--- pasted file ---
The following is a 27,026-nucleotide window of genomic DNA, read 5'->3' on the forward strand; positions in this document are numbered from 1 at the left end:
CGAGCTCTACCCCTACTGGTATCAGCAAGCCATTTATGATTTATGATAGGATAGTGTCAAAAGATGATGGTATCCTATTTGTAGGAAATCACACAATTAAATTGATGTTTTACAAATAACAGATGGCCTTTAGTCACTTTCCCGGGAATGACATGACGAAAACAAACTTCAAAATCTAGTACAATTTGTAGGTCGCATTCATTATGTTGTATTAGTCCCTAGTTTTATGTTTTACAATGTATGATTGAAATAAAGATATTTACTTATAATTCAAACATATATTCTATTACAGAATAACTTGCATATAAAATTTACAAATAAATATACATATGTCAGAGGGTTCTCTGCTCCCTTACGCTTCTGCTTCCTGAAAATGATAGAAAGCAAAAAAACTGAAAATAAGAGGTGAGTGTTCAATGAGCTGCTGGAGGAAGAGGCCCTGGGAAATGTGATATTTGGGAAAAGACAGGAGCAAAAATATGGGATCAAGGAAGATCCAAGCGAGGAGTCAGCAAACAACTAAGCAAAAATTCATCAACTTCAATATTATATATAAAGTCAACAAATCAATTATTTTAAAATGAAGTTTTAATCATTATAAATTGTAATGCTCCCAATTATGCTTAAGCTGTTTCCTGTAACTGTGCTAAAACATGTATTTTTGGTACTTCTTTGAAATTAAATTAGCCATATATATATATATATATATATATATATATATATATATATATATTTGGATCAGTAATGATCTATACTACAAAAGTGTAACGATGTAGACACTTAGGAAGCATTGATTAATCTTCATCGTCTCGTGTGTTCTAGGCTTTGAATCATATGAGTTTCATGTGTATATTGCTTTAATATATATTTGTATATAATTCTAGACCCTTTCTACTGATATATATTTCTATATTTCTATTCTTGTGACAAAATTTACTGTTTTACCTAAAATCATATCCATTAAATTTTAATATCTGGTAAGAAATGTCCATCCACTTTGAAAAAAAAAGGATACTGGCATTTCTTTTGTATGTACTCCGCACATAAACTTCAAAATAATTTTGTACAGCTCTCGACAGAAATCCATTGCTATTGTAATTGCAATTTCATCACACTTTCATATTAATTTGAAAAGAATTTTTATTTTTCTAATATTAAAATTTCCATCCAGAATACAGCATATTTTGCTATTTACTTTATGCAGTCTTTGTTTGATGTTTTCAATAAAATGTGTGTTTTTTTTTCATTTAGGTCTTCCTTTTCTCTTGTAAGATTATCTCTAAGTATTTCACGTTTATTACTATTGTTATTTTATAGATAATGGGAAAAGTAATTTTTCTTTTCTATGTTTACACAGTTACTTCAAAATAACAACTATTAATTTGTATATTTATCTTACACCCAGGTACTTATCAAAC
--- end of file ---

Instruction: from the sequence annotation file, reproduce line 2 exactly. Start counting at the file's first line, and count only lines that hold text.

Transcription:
CGAGCTCTACCCCTACTGGTATCAGCAAGCCATTTATGATTTATGATAGGATAGTGTCAAAAGATGATGGTATCCTATTTGTAGGAAATCACACAATTAAATTGATGTTTTACAAATAACAGATGGCCTTTAGTCACTTTCCCGGGAATGACATGACGAAAACAAACTTCAAAATCTAGTACAATTTGTAGGTCGCATTCATTATGTTGTATTAGTCCCTAGTTTTATGTTTTACAATGTATGATTGAAATAAAGATATTTACTTATAATTCAAACATATATTCTATTACAGAATAACTTGCATATAAAATTTACAAATAAATATACATATGTCAGAGGGTTCTCTGCTCCCTTACGCTTCTGCTTCCTGAAAATGATAGAAAGCAAAAAAACTGAAAATAAGAGGTGAGTGTTCAATGAGCTGCTGGAGGAAGAGGCCCTGGGAAATGTGATATTTGGGAAAAGACAGGAGCAAAAATATGGGATCAAGGAAGATCCAAGCGAGGAGTCAGCAAACAACTAAGCAAAAATTCATCAACTTCAATATTATATATAAAGTCAACAAATCAATTATTTTAAAATGAAGTTTTAATCATTATAAATTGTAATGCTCCCAATTATGCTTAAGCTGTTTCCTGTAACTGTGCTAAAACATGTATTTTTGGTACTTCTTTGAAATTAAATTAGCCATATATATATATATATATATATATATATATATATATATATATATTTGGATCAGTAATGATCTATACTACAAAAGTGTAACGATGTAGACACTTAGGAAGCATTGATTAATCTTCATCGTCTCGTGTGTTCTAGGCTTTGAATCATATGAGTTTCATGTGTATATTGCTTTAATATATATTTGTATATAATTCTAGACCCTTTCTACTGATATATATTTCTATATTTCTATTCTTGTGACAAAATTTACTGTTTTACCTAAAATCATATCCATTAAATTTTAATATCTGGTAAGAAATGTCCATCCACTTTGAAAAAAAAAGGATACTGGCATTTCTTTTGTATGTACTCCGCACATAAACTTCAAAATAATTTTGTACAGCTCTCGACAGAAATCCATTGCTATTGTAATTGCAATTTCATCACACTTTCATATTAATTTGAAAAGAATTTTTATTTTTCTAATATTAAAATTTCCATCCAGAATACAGCATATTTTGCTATTTACTTTATGCAGTCTTTGTTTGATGTTTTCAATAAAATGTGTGTTTTTTTTTCATTTAGGTCTTCCTTTTCTCTTGTAAGATTATCTCTAAGTATTTCACGTTTATTACTATTGTTATTTTATAGATAATGGGAAAAGTAATTTTTCTTTTCTATGTTTACACAGTTACTTCAAAATAACAACTATTAATTTGTATATTTATCTTACACCCAGGTACTTATCAAAC